“Working together with the Board of Trustees and senior management, Selldorf Architects has developed a design that at once honors the Frick’s unique architectural history and improves access for all visitors,” said Ian Wardropper, Director of The Frick Collection. “The project harmoniously integrates the historic with the new and addresses all areas of the institution, which encompasses a number of buildings and additions made over the course of the past century. We are grateful for the support and public feedback we have received to date as we embark on this initiative to further the vision of Henry Clay Frick for an enduring and ever-vibrant institution.”
“Our proposed design is the result of an unwavering commitment to maintaining the intimate experience of viewing art at the Frick that is unique and special to so many—myself included,” said Annabelle Selldorf, principal and lead designer of Selldorf Architects. “With interstitial architectural interventions, we are able to provide clear and coherent new spaces with seamless connections that will allow the Frick to more thoroughly enact its mission in the twenty-first century.”
Originally designed by Carrère and Hastings as a private home for Henry Clay Frick, the main building has not undergone a comprehensive upgrade since John Russell Pope transformed and expanded it into a public museum and created a purpose-built structure for the Frick Art Reference Library in 1935 as well as the Frick’s iconic interior Garden Court. The Frick’s holdings, attendance, and public and educational programs have grown appreciably in the past decades, and many of the institution’s critical functions—from the presentation, care, and conservation of its collections, to education programs and basic visitor services—are constrained and retrofitted into inadequate spaces in the century-old former residence. There is also a pressing need to renovate and replace building infrastructure throughout the museum and library, including the deep basement under the 70th Street Garden, upgrading these to contemporary state-of-the art systems.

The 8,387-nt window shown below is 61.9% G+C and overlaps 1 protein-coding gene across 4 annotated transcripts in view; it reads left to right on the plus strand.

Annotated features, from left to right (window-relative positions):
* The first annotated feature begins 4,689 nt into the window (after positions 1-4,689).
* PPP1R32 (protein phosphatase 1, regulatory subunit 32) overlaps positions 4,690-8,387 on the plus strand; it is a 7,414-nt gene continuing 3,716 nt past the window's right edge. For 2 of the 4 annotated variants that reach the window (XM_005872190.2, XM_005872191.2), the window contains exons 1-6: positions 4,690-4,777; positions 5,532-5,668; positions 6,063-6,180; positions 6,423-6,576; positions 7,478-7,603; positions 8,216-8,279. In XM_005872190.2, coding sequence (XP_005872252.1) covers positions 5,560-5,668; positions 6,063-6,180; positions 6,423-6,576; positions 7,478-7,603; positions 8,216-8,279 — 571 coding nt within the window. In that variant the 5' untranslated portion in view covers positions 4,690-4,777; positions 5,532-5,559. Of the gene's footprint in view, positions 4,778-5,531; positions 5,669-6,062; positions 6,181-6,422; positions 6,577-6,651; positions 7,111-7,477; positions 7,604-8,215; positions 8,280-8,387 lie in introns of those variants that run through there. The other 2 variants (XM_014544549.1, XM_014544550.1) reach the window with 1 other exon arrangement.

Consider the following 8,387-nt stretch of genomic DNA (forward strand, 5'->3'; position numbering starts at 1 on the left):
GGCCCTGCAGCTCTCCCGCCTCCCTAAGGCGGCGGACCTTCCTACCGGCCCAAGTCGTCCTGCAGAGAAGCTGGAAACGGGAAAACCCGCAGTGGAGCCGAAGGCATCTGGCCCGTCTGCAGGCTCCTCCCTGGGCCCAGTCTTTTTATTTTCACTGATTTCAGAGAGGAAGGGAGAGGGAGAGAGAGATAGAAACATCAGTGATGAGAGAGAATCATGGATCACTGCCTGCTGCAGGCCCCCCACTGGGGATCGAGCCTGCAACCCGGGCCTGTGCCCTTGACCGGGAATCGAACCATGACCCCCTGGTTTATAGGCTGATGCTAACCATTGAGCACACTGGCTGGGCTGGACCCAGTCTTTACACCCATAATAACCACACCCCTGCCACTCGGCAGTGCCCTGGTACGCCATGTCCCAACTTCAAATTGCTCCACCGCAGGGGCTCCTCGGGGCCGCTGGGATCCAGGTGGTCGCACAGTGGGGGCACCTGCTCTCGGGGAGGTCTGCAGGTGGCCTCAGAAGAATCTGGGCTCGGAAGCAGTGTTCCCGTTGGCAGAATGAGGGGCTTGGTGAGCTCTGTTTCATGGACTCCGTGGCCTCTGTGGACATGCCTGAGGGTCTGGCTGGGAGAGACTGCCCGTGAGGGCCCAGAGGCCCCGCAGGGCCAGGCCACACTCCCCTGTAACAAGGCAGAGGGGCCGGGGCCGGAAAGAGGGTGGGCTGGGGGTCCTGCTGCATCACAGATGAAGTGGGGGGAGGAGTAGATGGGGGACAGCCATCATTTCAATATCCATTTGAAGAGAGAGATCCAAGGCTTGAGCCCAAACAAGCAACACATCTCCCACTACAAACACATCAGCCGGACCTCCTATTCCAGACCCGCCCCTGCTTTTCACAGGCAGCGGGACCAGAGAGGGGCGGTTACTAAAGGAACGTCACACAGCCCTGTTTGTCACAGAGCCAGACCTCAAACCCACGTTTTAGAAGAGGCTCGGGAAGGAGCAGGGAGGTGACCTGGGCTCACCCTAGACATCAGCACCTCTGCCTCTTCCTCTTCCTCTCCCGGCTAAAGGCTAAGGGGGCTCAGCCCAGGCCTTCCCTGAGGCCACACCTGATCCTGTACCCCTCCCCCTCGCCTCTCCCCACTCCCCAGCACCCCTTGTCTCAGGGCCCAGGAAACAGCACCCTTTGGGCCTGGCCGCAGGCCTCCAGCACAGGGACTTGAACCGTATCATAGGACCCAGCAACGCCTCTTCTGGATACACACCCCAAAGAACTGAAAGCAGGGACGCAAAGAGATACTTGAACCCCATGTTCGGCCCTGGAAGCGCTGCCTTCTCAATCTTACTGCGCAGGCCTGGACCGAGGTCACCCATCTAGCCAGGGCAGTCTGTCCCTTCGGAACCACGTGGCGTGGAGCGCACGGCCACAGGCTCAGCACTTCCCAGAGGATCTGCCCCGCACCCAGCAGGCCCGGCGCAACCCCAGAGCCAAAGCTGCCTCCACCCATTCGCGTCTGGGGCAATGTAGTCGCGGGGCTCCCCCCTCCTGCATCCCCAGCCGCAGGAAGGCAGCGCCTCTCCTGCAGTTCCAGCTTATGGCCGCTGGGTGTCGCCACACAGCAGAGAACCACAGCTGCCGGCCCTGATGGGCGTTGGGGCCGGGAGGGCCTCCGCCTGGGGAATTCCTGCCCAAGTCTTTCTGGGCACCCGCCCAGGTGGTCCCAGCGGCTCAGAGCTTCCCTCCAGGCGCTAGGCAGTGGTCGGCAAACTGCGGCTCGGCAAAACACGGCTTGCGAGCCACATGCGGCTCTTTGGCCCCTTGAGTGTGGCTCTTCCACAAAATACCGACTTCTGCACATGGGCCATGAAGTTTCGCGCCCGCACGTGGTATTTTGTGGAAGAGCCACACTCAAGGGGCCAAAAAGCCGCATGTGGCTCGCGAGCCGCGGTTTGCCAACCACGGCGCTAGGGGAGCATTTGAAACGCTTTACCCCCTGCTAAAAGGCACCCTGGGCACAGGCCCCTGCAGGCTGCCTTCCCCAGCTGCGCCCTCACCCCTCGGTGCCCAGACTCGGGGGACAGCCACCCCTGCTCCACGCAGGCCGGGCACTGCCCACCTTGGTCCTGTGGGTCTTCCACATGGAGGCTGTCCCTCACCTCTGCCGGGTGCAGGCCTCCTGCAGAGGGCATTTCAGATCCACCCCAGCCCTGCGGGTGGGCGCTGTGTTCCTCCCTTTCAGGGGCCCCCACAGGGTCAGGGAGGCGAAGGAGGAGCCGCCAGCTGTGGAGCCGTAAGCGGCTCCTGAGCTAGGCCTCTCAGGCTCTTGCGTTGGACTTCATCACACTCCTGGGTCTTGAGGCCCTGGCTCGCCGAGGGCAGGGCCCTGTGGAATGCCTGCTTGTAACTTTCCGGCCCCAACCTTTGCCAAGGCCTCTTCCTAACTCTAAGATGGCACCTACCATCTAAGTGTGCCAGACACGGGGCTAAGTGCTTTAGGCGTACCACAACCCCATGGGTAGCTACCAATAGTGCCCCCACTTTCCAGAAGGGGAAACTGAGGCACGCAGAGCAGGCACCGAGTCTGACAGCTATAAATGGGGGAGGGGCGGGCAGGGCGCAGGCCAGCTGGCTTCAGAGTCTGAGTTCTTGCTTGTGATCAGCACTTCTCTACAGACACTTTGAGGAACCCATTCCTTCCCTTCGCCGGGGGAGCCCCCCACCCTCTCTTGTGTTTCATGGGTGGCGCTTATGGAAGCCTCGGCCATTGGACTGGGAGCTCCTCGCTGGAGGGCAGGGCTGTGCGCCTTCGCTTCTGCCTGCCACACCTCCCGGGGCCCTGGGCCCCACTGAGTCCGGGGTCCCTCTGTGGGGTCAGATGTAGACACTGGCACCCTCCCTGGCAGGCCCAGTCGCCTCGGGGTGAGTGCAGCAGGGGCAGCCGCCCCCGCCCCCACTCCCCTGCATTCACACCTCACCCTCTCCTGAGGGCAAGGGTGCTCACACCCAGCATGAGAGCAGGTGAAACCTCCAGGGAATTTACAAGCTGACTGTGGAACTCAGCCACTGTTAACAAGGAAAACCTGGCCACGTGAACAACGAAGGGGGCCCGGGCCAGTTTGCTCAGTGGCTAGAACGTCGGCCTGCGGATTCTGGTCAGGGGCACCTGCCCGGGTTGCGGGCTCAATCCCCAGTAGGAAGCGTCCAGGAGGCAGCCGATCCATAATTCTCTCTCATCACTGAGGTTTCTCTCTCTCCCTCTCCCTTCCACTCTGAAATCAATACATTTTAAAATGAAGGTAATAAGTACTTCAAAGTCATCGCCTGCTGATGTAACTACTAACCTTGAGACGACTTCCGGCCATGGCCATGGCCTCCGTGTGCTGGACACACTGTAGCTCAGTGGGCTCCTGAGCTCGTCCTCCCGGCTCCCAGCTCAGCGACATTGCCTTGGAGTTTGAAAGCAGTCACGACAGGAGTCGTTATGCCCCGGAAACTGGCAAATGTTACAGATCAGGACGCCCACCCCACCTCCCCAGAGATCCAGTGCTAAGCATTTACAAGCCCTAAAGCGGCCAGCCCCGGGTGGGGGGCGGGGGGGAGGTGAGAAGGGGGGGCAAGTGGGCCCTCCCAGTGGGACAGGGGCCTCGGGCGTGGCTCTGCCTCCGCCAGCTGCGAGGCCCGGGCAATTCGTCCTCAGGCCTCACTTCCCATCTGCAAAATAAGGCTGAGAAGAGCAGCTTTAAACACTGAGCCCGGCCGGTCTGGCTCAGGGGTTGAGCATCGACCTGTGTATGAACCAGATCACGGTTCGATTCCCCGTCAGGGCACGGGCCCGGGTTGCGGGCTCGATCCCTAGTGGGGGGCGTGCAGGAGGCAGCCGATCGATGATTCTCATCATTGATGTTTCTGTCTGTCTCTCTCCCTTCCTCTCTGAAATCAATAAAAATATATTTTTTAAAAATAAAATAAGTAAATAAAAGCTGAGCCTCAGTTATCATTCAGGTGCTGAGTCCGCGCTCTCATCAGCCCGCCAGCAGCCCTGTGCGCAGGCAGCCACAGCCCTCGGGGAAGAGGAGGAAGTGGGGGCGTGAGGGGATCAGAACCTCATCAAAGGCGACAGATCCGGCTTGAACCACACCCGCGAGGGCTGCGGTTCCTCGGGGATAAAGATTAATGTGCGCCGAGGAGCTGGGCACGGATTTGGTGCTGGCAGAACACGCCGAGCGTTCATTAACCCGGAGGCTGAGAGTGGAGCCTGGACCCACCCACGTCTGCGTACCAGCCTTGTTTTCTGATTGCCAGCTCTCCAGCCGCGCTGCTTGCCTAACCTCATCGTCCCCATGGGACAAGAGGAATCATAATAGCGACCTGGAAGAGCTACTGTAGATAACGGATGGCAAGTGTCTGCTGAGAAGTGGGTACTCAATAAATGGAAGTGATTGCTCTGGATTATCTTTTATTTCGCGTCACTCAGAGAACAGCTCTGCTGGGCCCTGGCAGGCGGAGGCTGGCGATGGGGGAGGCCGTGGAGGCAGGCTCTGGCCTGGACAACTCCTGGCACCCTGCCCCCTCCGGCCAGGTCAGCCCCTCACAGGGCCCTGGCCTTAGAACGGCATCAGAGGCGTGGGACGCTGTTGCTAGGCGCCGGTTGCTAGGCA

Betty Eveillard, Chair of the Board of Trustees at The Frick Collection noted, “Together with Selldorf Architects, the Frick has set forward a plan that graciously ushers our institution into the twenty-first century while preserving our Gilded-Age grandeur and sense of tranquility. The plan addresses the needs of the visiting public, our professional staff, and the thousands of students and researchers who enjoy the museum’s galleries and rely on the vast resources of the Frick Art Reference Library. From helping us share with the public more of the building and our collections to introducing new views of the 70th Street Garden, the design reaffirms the Frick as a one-of-a-kind destination in New York City.”